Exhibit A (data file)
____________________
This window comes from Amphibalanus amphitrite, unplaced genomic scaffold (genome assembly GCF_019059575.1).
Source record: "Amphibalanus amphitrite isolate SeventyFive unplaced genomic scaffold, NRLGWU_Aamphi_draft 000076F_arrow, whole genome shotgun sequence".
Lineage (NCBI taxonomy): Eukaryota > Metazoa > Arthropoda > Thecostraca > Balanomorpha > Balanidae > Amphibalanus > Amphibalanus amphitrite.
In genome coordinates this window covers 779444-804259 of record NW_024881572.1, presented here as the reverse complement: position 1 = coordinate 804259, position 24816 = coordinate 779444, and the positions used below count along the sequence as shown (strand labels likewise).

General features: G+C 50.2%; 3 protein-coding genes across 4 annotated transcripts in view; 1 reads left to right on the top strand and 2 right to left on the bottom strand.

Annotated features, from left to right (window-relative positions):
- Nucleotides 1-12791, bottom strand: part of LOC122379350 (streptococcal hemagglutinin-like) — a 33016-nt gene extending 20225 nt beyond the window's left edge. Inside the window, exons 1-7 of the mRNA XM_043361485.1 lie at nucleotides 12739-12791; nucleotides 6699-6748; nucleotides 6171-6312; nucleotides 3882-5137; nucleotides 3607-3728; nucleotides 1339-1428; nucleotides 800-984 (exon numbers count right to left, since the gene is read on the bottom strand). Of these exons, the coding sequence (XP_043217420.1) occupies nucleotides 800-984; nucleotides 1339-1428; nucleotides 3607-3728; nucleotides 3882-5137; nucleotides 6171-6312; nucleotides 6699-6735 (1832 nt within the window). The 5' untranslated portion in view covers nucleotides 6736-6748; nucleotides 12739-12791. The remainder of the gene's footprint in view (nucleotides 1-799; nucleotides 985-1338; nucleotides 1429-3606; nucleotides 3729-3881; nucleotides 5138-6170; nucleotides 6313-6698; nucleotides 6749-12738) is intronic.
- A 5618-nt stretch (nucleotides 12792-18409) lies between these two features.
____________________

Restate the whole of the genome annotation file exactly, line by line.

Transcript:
This window comes from Amphibalanus amphitrite, unplaced genomic scaffold (genome assembly GCF_019059575.1).
Source record: "Amphibalanus amphitrite isolate SeventyFive unplaced genomic scaffold, NRLGWU_Aamphi_draft 000076F_arrow, whole genome shotgun sequence".
Lineage (NCBI taxonomy): Eukaryota > Metazoa > Arthropoda > Thecostraca > Balanomorpha > Balanidae > Amphibalanus > Amphibalanus amphitrite.
In genome coordinates this window covers 779444-804259 of record NW_024881572.1, presented here as the reverse complement: position 1 = coordinate 804259, position 24816 = coordinate 779444, and the positions used below count along the sequence as shown (strand labels likewise).

General features: G+C 50.2%; 3 protein-coding genes across 4 annotated transcripts in view; 1 reads left to right on the top strand and 2 right to left on the bottom strand.

Annotated features, from left to right (window-relative positions):
- Nucleotides 1-12791, bottom strand: part of LOC122379350 (streptococcal hemagglutinin-like) — a 33016-nt gene extending 20225 nt beyond the window's left edge. Inside the window, exons 1-7 of the mRNA XM_043361485.1 lie at nucleotides 12739-12791; nucleotides 6699-6748; nucleotides 6171-6312; nucleotides 3882-5137; nucleotides 3607-3728; nucleotides 1339-1428; nucleotides 800-984 (exon numbers count right to left, since the gene is read on the bottom strand). Of these exons, the coding sequence (XP_043217420.1) occupies nucleotides 800-984; nucleotides 1339-1428; nucleotides 3607-3728; nucleotides 3882-5137; nucleotides 6171-6312; nucleotides 6699-6735 (1832 nt within the window). The 5' untranslated portion in view covers nucleotides 6736-6748; nucleotides 12739-12791. The remainder of the gene's footprint in view (nucleotides 1-799; nucleotides 985-1338; nucleotides 1429-3606; nucleotides 3729-3881; nucleotides 5138-6170; nucleotides 6313-6698; nucleotides 6749-12738) is intronic.
- A 5618-nt stretch (nucleotides 12792-18409) lies between these two features.